Jorge Valencia is the lead Latin America correspondent for The World.
Prior to joining the program in 2020, Jorge served as Mexico City-based correspondent for Arizona public radio station KJZZ-FM, covering politics, economics and migration in Mexico. Jorge previously covered state government and politics for North Carolina Public Radio. And before that, he began his career covering crime at the Roanoke Times in southwest Virginia.
Jorge, who grew up in downtown Bogotá, Colombia, and the suburbs of Washington, DC, graduated from the University of Maryland with a bachelor’s degree in journalism. He is based in Mexico City.
Mexico has slowly made reproductive health services more accessible over the last 20 years.
Peru’s closely contested presidential election exposes a long-standing but rarely acknowledged problem in the country — a legacy of marginalizing Indigenous people, who account for more than 26% of the population.
As governments the world over prioritize medical workers for vaccines, thousands in Mexico’s private health care sector say they’re being passed over.
The two will go head-to-head in a second round of voting on June 6, with a majority of voters disappointed in their options.
In Honduras and in low-income countries across the world, the vaccination process is riddled with uncertainty.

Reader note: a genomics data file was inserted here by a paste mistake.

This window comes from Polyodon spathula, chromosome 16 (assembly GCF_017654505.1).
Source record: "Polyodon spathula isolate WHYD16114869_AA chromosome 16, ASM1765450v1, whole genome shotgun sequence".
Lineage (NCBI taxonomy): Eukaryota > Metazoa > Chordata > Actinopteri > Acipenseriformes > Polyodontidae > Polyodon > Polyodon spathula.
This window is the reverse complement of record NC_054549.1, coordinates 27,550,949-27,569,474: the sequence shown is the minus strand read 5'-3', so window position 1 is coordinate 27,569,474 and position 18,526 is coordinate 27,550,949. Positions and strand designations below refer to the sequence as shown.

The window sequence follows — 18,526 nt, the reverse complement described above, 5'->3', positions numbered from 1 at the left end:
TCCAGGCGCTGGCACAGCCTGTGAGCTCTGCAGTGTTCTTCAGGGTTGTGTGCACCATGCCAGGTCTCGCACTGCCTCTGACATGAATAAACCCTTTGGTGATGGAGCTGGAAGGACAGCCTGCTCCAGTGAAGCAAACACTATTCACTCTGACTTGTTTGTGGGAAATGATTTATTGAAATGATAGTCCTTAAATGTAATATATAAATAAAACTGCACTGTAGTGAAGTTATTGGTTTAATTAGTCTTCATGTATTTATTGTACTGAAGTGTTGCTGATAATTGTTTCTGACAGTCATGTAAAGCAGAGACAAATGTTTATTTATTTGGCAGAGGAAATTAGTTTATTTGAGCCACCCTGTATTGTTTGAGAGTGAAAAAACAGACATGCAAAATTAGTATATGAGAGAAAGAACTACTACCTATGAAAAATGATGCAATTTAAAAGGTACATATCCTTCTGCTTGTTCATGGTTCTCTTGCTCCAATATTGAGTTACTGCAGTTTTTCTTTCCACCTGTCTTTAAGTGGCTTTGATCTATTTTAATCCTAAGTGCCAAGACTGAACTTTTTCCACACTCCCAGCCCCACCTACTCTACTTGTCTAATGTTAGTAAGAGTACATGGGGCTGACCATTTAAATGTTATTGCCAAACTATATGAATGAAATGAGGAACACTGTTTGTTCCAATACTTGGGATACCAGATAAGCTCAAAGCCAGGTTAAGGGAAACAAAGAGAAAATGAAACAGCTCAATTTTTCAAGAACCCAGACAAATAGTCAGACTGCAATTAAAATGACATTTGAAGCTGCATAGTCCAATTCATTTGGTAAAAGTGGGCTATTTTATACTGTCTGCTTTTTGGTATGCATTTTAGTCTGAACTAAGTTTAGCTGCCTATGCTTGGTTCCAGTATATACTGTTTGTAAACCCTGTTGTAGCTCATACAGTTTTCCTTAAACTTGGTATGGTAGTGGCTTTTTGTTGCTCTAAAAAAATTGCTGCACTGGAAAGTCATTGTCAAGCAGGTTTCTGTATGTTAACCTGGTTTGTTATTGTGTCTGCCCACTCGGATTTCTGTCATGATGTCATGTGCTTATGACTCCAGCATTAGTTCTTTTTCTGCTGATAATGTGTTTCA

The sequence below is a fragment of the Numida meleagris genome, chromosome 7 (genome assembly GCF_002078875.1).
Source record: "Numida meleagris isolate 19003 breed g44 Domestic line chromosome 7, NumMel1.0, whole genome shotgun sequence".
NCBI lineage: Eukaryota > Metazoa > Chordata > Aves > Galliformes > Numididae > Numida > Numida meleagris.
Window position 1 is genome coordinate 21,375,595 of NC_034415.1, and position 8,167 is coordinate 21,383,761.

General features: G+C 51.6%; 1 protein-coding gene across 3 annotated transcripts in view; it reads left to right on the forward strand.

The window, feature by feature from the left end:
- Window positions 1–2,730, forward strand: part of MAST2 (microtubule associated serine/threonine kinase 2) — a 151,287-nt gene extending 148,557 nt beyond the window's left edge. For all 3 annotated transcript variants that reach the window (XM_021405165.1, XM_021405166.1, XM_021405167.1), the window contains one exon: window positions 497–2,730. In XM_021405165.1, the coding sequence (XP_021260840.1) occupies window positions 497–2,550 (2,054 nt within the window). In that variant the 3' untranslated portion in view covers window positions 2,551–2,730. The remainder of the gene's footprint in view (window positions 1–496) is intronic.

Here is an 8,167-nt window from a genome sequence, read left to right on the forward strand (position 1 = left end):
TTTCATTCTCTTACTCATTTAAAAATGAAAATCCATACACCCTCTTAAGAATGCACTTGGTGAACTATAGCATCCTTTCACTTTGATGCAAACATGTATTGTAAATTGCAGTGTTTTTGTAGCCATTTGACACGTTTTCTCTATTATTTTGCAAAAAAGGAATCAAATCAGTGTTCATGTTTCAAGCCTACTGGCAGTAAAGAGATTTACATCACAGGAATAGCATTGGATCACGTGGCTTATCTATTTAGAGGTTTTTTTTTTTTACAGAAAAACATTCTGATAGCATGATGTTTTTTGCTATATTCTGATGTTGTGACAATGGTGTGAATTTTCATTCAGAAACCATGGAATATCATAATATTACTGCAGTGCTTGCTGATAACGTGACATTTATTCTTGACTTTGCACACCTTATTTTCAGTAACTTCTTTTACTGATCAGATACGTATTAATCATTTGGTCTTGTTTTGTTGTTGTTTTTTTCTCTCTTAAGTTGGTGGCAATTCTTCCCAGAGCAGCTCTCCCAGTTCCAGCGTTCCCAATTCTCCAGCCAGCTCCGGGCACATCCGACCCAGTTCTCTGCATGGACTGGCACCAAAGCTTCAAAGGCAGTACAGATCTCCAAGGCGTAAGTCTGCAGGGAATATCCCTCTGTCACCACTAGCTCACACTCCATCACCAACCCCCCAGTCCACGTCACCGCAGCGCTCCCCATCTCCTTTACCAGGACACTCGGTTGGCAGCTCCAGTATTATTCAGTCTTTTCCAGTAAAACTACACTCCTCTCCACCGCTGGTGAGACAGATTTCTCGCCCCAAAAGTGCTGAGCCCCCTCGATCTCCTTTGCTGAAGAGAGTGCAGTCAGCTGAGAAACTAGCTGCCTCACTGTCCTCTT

For Russia, the Sputnik V COVID-19 vaccine is an opportunity to appeal to faraway governments and citizens.
In many cities across Latin America, including Mexico City, patients with the coronavirus are struggling to receive vital medical oxygen to stay alive. Many who couldn’t find space in overflowing emergency rooms are dying at home.
In an interview with The World’s Latin America correspondent, Jorge Valencia, the well-known pop singer talks about how the environment shapes his music.
Leopoldo López, in exile in Spain, is speaking out against the Venezuelan National Assembly elections being held Sunday by the government of President Nicolás Maduro.
While Diego Maradona never ran or held public office, his success on the field, larger-than-life personality and friendships with leftist leaders connected him to political life in Argentina and across Latin America over more than three decades.
The construction project by Chinese government-owned companies is a major feat for a city that has long sought to join other South American capitals with rail systems.